For freedom Christ has set us free; stand fast therefore, and do not submit again to a yoke of slavery. Now I, Paul, say to you that if you receive circumcision, Christ will be of no advantage to you. I testify again to every man who receives circumcision that he is bound to keep the whole law. You are severed from Christ, you who would be justified by the law; you have fallen away from grace. For through the Spirit, by faith, we wait for the hope of righteousness. For in Christ Jesus neither circumcision nor uncircumcision is of any avail, but faith working through love. You were running well; who hindered you from obeying the truth? This persuasion is not from him who calls you. A little leaven leavens the whole lump. I have confidence in the Lord that you will take no other view than mine; and he who is troubling you will bear his judgment, whoever he is. But if I, brethren, still preach circumcision, why am I still persecuted? In that case the stumbling block of the cross has been removed. I wish those who unsettle you would mutilate themselves!
Needless to say, Paul is angry. “I wish those who unsettle you would mutilate themselves” (5:12). That is very strong language! Who are these people and what have they done to bring down this judgment on themselves?
Why Paul Is So Angry
Well, according to verse 7 they are hindering the believers in Galatia from obeying the truth. “You were running well; who hindered you from obeying the truth?”
They were trying to persuade the believers of something that was not from God. Verse 8: “This persuasion is not from him who called you.”
They were trying to bring the believers back under a yoke of bondage after Christ had set them free; and specifically that meant a burden to keep the Mosaic law in order to earn a righteous standing in the presence of God. Verses 1–2:
For freedom Christ has set us free; stand fast therefore, and do not submit again to a yoke of slavery. Now I, Paul, say to you that if you receive circumcision, Christ will be of no advantage to you.
In 6:12–13 Paul makes clear what these troublemakers are doing:
It is those who want to make a good showing in the flesh that would compel you to be circumcised, and only in order that they may not be persecuted for the cross of Christ. For even those who receive circumcision do not themselves keep the law, but they desire to have you circumcised that they may glory in your flesh.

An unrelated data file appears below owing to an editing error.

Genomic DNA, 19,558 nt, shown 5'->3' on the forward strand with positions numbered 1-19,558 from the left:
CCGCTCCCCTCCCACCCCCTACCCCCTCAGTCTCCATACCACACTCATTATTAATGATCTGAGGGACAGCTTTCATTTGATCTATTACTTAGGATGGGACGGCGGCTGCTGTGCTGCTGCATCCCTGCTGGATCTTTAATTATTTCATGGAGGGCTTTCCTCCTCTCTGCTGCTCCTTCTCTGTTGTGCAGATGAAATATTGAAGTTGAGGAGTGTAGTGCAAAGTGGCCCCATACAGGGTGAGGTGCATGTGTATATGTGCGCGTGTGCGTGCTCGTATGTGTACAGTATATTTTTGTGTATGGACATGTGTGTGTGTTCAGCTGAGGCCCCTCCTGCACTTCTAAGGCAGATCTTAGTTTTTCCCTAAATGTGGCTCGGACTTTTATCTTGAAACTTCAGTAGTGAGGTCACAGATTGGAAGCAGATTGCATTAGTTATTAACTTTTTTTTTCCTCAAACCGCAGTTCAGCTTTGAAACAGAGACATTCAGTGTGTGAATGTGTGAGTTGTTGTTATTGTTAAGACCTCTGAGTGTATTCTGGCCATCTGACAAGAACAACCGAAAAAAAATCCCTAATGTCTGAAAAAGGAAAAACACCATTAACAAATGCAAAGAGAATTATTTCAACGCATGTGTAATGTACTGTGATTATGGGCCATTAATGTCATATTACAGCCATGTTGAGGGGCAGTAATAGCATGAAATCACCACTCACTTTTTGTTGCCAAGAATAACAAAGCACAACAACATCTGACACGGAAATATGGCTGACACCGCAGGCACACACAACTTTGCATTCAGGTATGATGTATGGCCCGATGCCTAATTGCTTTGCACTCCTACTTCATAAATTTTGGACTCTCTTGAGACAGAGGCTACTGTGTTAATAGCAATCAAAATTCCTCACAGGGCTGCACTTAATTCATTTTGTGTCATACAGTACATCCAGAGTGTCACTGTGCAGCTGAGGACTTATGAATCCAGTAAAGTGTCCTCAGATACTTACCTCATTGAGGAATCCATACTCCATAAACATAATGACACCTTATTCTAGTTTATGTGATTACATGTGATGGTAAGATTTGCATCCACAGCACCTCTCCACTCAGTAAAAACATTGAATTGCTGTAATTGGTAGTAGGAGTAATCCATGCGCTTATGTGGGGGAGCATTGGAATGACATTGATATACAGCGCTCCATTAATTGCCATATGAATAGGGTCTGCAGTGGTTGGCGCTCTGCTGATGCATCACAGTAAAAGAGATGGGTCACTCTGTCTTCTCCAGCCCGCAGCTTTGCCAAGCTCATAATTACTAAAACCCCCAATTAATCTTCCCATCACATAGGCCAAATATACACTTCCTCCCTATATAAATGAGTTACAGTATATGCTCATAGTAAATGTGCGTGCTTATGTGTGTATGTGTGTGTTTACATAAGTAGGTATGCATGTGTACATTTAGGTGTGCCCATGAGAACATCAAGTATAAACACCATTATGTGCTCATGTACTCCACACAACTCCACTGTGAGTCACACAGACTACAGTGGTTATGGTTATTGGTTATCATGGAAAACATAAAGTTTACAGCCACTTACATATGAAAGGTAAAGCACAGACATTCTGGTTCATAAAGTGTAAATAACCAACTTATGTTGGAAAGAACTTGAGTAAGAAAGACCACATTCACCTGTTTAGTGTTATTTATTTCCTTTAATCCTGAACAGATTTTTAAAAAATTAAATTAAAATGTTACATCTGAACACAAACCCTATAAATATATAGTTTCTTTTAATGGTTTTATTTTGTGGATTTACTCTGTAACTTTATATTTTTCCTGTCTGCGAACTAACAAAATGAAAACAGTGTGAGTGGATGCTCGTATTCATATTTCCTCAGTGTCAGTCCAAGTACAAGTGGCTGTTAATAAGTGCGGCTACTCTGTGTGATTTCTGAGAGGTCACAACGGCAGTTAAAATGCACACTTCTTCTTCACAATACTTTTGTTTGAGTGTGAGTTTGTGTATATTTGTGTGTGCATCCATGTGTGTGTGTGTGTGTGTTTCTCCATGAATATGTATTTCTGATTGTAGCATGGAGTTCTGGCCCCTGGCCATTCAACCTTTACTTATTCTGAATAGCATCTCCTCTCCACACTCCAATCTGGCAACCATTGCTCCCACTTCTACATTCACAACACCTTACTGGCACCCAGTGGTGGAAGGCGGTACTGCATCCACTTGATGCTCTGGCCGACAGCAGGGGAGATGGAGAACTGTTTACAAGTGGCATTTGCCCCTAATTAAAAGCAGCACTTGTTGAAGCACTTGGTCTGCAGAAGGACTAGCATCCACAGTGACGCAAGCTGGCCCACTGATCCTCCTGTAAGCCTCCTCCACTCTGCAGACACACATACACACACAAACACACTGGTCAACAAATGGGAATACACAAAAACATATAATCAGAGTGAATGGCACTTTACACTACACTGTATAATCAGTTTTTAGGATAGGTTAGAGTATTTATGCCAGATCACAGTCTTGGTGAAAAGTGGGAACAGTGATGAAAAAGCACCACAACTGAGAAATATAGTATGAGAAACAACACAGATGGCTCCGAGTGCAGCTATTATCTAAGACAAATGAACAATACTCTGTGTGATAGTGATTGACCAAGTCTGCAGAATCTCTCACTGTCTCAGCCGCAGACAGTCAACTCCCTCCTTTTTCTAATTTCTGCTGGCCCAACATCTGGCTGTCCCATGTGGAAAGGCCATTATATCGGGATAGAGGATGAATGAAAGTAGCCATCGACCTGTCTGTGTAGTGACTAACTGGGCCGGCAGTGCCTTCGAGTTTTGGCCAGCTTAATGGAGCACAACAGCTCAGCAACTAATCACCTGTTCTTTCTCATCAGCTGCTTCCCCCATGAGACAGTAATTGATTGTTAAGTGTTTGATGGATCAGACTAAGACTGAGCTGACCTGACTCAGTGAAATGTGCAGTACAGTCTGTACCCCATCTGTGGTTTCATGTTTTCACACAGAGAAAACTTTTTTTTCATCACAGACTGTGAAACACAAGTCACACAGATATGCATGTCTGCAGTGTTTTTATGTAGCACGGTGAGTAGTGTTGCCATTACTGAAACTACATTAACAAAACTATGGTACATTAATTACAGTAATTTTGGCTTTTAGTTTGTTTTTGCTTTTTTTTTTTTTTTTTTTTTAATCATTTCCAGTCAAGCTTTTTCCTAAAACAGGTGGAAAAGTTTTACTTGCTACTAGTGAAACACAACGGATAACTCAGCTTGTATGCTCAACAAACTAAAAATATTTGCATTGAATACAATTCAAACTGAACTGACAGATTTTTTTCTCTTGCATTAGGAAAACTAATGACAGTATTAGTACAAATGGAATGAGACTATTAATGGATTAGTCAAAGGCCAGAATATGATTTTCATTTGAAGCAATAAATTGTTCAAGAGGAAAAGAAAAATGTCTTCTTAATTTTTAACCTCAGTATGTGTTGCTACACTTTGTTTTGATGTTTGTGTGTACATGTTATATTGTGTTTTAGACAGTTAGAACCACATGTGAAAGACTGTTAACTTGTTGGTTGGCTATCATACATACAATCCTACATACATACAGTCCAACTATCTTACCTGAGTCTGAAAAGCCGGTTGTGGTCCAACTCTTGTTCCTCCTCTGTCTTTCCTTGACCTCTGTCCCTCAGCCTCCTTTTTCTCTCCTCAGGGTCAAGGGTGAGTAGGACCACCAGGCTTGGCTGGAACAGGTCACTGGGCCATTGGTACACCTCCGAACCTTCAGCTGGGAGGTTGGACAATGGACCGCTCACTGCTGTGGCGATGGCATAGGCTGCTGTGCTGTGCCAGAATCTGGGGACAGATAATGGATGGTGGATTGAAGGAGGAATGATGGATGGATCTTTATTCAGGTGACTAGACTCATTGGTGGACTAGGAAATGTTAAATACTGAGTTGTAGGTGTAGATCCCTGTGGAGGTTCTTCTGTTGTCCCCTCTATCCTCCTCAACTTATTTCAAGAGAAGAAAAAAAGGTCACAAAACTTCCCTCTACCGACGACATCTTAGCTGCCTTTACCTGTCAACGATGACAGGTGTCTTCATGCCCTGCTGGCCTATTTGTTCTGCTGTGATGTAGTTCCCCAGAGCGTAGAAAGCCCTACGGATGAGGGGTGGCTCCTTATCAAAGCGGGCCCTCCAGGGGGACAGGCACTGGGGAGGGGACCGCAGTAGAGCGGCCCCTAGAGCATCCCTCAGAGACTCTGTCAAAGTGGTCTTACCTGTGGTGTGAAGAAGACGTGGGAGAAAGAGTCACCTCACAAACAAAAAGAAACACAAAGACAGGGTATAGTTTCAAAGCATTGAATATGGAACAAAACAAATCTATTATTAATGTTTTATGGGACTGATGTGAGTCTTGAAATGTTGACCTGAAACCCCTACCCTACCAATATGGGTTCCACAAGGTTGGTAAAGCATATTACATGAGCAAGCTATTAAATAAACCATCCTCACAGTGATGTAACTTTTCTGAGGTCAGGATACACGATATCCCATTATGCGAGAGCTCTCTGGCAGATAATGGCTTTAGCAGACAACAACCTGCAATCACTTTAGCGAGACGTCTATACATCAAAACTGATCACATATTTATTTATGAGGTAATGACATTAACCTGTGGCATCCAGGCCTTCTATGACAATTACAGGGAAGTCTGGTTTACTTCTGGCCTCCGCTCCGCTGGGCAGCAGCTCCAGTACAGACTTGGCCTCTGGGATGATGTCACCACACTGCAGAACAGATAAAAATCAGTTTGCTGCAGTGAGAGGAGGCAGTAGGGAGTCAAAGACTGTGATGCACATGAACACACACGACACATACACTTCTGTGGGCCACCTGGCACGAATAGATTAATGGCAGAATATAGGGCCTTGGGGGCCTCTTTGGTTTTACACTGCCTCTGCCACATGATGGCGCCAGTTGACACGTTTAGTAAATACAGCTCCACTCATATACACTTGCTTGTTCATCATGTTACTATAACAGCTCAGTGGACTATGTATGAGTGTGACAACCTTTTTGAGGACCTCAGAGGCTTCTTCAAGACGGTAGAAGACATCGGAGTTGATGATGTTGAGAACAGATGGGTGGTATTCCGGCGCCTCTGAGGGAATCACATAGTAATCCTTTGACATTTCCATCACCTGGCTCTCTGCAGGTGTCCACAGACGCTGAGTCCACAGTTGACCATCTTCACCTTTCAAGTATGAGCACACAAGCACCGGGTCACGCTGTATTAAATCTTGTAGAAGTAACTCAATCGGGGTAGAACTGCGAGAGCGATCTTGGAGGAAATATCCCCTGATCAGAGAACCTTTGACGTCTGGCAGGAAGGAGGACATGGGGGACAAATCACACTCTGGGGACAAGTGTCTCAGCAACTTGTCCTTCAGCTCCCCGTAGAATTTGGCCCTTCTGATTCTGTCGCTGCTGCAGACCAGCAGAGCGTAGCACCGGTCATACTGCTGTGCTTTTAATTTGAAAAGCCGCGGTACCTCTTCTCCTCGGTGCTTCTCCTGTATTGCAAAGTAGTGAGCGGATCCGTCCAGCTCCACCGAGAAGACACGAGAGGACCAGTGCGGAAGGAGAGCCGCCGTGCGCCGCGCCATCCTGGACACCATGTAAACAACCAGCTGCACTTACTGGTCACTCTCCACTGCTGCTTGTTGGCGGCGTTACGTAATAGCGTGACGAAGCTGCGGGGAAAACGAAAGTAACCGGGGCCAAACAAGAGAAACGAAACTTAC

So here is a group of people in the churches of Galatia who are pushing the Jewish requirement of circumcision on the Gentile Christian converts. Paul’s problem with this is not that circumcision is bad — he had circumcised Timothy for strategic missionary reasons according to Acts 16:3. His problem was that the motive behind the requirement of circumcision was all wrong. It was diametrically opposed to the meaning of Christ’s cross and to the freedom of grace.
The cross means the end of all boasting in anything we can do. But these people were making circumcision a ground for boasting. They were treating it not as a gift of grace from God but as a debt or price paid to God. And so the way they treated circumcision called attention to their religious ability and not to God’s free grace. And nothing made Paul angrier than the religious nullification of the freedom of God’s grace.
The Different Way of Life That Paul Offers
Now right in the middle of this dispute Paul says something that is tremendously encouraging to imperfect, sinful saints like you and me. In 5:5 he says, “For through the Spirit, by faith, we wait for the hope of righteousness.”
He gives this verse as a way of life that is utterly opposed to the way these opponents in Galatia are living. He speaks of a righteousness that is yet future — a “hope of righteousness.” He speaks of life now as a “waiting” for righteousness, not a possessing of righteousness. He speaks of this waiting as waiting “through the Spirit.” And he speaks of it as waiting “by faith.” “Through the Spirit by faith we wait for the hope of righteousness.”
There is a whole way of life in this one little verse. The very essence of what makes a Christian different from others is in this verse. Paul clearly means for this verse to describe another way of life than the one he warns against in the first four verses of the chapter. So let’s look very briefly at those verses.
The Way of a Slave
Verse 1: “For freedom Christ has set us free; stand fast therefore, and do not submit again to a yoke of slavery.”
The Way of a Slave or the Freedom of a Child
If you want God’s favor, there are two ways to relate to him. You can relate to him as an heir, or you can relate to him as a slave. The difference is that a slave tries to become acceptable to his master by presenting him valuable service; but the heir trusts that the inheritance of his father is his by virtue of a will that was drawn up without his earning it at all. A slave is never quite sure he has done enough to please his master and win an honorable standing in the house. A son rests in the standing he has by virtue of his birth and the covenant his father made in his will to bless his children.
Look at 4:4–5, 7:
But when the time had fully come, God sent forth his Son, born of woman, born under the law, to redeem those who were under the law, so that we might receive adoption as sons . . . So through God you are no longer a slave but a son, and if a son then an heir.